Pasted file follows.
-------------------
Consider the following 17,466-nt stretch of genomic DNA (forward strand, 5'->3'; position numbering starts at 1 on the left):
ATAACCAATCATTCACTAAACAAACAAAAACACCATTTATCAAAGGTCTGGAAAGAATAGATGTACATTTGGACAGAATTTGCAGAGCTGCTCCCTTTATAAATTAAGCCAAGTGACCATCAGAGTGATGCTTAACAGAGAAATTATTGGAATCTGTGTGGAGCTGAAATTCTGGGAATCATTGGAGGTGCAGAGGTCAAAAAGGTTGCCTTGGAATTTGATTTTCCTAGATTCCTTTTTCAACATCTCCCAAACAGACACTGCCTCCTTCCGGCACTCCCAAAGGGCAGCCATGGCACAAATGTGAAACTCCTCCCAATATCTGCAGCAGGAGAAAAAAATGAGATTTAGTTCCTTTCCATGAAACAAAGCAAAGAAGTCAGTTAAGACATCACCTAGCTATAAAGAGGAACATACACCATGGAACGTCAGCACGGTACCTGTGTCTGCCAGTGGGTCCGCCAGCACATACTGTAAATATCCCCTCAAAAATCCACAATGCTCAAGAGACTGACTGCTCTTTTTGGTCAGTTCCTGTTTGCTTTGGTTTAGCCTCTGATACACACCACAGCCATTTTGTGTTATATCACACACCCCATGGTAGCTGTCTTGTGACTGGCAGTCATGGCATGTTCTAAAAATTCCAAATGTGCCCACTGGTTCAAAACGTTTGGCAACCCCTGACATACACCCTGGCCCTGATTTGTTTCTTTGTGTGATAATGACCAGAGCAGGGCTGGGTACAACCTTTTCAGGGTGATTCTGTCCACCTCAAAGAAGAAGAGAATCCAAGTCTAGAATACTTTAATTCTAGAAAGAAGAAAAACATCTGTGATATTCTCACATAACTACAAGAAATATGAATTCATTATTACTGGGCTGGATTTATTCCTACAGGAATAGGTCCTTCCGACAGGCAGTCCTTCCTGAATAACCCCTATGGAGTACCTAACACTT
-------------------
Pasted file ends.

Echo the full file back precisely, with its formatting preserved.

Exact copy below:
Consider the following 17,466-nt stretch of genomic DNA (forward strand, 5'->3'; position numbering starts at 1 on the left):
ATAACCAATCATTCACTAAACAAACAAAAACACCATTTATCAAAGGTCTGGAAAGAATAGATGTACATTTGGACAGAATTTGCAGAGCTGCTCCCTTTATAAATTAAGCCAAGTGACCATCAGAGTGATGCTTAACAGAGAAATTATTGGAATCTGTGTGGAGCTGAAATTCTGGGAATCATTGGAGGTGCAGAGGTCAAAAAGGTTGCCTTGGAATTTGATTTTCCTAGATTCCTTTTTCAACATCTCCCAAACAGACACTGCCTCCTTCCGGCACTCCCAAAGGGCAGCCATGGCACAAATGTGAAACTCCTCCCAATATCTGCAGCAGGAGAAAAAAATGAGATTTAGTTCCTTTCCATGAAACAAAGCAAAGAAGTCAGTTAAGACATCACCTAGCTATAAAGAGGAACATACACCATGGAACGTCAGCACGGTACCTGTGTCTGCCAGTGGGTCCGCCAGCACATACTGTAAATATCCCCTCAAAAATCCACAATGCTCAAGAGACTGACTGCTCTTTTTGGTCAGTTCCTGTTTGCTTTGGTTTAGCCTCTGATACACACCACAGCCATTTTGTGTTATATCACACACCCCATGGTAGCTGTCTTGTGACTGGCAGTCATGGCATGTTCTAAAAATTCCAAATGTGCCCACTGGTTCAAAACGTTTGGCAACCCCTGACATACACCCTGGCCCTGATTTGTTTCTTTGTGTGATAATGACCAGAGCAGGGCTGGGTACAACCTTTTCAGGGTGATTCTGTCCACCTCAAAGAAGAAGAGAATCCAAGTCTAGAATACTTTAATTCTAGAAAGAAGAAAAACATCTGTGATATTCTCACATAACTACAAGAAATATGAATTCATTATTACTGGGCTGGATTTATTCCTACAGGAATAGGTCCTTCCGACAGGCAGTCCTTCCTGAATAACCCCTATGGAGTACCTAACACTT